What are the possible complications and adverse effects of stroke imaging?

Updated: Nov 30, 2018
  • Author: Andrew Danziger; Chief Editor: L Gill Naul, MD  more...
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The benefits and risks should be fully described and informed consent obtained prior to any diagnostic or interventional procedure or other treatment. This includes risk of radiation exposure for patients undergoing CT scanning or angiography.

Proper screening for implanted metallic devices (eg, pacemakers and defibrillators, cochlear implants) must be obtained prior to MRI.

Prior to administering intravenous contrast for CT, MRI and angiography or any medication, history of allergies should be elicited. Alternative methods for diagnosis, including noncontrast examinations, should be pursued in all patients with history of contrast allergy. If absolutely necessary, a standard premedication regimen should be administered for those who are at risk prior to the contrast examination.

Iodinated contrast agents run the risk of contrast-induced nephropathy. The use of iodinated contrast, especially in a patient population at risk for contrast nephropathy (eg, diabetics and those with compromised renal function) should be viewed with caution and only performed if absolutely necessary. Standard prophylaxis for contrast-induced nephropathy should therefore be strongly considered in patients who are at risk before contrast administration.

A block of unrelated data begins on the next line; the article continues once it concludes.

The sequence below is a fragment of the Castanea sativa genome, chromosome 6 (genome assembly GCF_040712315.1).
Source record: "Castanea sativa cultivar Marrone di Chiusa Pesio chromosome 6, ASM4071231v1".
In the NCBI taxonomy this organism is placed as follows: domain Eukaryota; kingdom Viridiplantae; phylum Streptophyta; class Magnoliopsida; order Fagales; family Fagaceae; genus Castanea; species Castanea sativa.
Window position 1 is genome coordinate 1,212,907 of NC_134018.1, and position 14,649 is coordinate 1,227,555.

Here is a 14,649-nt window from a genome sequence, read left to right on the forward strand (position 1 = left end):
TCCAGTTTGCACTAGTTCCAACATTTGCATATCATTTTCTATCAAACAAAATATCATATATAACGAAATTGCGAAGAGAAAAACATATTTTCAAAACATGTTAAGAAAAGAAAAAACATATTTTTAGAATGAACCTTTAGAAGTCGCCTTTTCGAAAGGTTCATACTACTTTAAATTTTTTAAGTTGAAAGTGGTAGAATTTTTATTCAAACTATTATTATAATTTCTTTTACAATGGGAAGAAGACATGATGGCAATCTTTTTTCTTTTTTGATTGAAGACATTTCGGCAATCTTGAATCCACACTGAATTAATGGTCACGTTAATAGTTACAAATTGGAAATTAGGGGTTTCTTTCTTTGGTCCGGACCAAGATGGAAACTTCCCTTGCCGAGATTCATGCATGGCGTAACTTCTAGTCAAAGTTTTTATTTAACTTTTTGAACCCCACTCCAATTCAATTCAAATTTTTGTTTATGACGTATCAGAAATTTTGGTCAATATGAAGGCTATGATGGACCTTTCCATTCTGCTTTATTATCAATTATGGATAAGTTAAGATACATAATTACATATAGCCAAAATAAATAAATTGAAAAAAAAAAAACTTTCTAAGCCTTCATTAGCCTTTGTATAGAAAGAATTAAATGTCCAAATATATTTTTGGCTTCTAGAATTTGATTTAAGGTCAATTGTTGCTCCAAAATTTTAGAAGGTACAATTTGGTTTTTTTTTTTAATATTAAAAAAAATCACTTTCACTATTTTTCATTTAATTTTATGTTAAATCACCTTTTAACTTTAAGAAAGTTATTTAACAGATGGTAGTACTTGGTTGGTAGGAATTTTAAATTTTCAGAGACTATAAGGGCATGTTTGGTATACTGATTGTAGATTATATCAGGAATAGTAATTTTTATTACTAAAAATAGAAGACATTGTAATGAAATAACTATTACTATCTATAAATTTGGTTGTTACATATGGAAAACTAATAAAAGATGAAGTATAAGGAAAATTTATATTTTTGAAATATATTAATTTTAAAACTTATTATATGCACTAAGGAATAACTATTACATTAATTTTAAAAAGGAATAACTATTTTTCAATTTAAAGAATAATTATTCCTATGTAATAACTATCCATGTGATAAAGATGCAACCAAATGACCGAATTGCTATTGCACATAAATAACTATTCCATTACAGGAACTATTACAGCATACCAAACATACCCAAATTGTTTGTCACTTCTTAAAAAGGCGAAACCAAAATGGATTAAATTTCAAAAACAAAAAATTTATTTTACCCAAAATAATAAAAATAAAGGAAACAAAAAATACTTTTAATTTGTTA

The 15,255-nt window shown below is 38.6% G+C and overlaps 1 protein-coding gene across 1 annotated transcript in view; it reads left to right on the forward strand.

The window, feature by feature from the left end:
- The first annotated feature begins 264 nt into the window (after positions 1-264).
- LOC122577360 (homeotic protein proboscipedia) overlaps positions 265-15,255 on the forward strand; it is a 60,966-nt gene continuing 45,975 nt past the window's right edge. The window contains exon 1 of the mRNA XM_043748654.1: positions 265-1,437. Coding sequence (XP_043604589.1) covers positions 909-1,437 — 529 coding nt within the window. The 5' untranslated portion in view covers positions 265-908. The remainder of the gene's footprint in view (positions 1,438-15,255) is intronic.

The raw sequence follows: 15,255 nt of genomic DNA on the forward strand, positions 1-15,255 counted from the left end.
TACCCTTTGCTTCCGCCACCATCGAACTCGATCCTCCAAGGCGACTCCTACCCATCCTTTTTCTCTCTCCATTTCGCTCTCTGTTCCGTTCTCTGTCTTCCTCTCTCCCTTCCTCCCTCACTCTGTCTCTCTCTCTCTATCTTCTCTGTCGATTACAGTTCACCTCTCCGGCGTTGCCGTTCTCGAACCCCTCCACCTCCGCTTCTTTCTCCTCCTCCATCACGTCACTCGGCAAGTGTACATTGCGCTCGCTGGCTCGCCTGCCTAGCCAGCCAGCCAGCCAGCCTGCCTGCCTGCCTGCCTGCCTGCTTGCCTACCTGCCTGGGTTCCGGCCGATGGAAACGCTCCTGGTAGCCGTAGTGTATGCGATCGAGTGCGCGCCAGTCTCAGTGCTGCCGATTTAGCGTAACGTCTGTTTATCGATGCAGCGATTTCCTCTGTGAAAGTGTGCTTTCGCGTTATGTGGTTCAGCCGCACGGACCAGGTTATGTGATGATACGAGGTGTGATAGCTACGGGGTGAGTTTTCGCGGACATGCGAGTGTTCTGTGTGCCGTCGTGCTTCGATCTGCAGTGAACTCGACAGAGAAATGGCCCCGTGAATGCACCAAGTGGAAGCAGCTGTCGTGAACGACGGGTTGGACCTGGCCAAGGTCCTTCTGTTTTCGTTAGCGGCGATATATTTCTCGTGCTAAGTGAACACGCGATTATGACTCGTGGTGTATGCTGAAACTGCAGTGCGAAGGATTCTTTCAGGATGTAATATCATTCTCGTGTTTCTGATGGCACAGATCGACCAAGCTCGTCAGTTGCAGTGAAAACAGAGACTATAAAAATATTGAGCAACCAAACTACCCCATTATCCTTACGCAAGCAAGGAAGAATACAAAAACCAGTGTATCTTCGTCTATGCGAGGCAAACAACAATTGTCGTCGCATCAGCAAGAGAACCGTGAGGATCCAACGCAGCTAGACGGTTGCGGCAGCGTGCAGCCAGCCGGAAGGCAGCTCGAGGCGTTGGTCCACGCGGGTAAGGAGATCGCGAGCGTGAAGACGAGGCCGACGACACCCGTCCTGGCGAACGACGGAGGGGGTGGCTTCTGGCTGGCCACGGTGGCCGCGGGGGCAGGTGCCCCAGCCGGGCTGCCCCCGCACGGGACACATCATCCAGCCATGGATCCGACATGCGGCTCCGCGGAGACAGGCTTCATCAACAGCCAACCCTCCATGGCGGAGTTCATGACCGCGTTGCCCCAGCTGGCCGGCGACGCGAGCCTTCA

Gadolinium-based intravenous contrast agents have been linked to the development of nephrogenic systemic fibrosis or nephrogenic fibrosing dermopathy (NSF/NFD) in patients with moderate to end-stage renal insufficiency. For this reason, the ACR recommends screening at-risk patients' glomerular filtration rates prior to contrast-enhanced MRI. If the MRI examination is absolutely necessary, half (or lower) dose administration of some gadolinium-based agents may be considered in patients with GFR between 30–59 mL/min per 1.73 m2. Renal consultation is recommend for those with GFR below 30 mL/min per 1.73 m2, with the ACR recommending 2 dialysis sessions within 24 hours for hemodialysis patients receiving gadolinium-based MR contrast agents, beginning as soon as the MR examination is completed. [132]

Patients must be carefully selected according to established guidelines prior to administering thrombolytics or mechanical thrombectomy due to the inherent risk of hemorrhagic conversion of a bland ischemic infarct following reperfusion.

Other procedure specific risks for cerebral angiography and neurovascular interventional procedures include embolization of thrombus in ischemic stroke, aneurysm perforation with hemorrhage during coil embolization, and arterial dissection.

Complications from femoral artery puncture include localized hematoma at the groin puncture site, retroperitoneal hematoma, dissection, pseudoaneurysm, and arteriovenous fistula formation.

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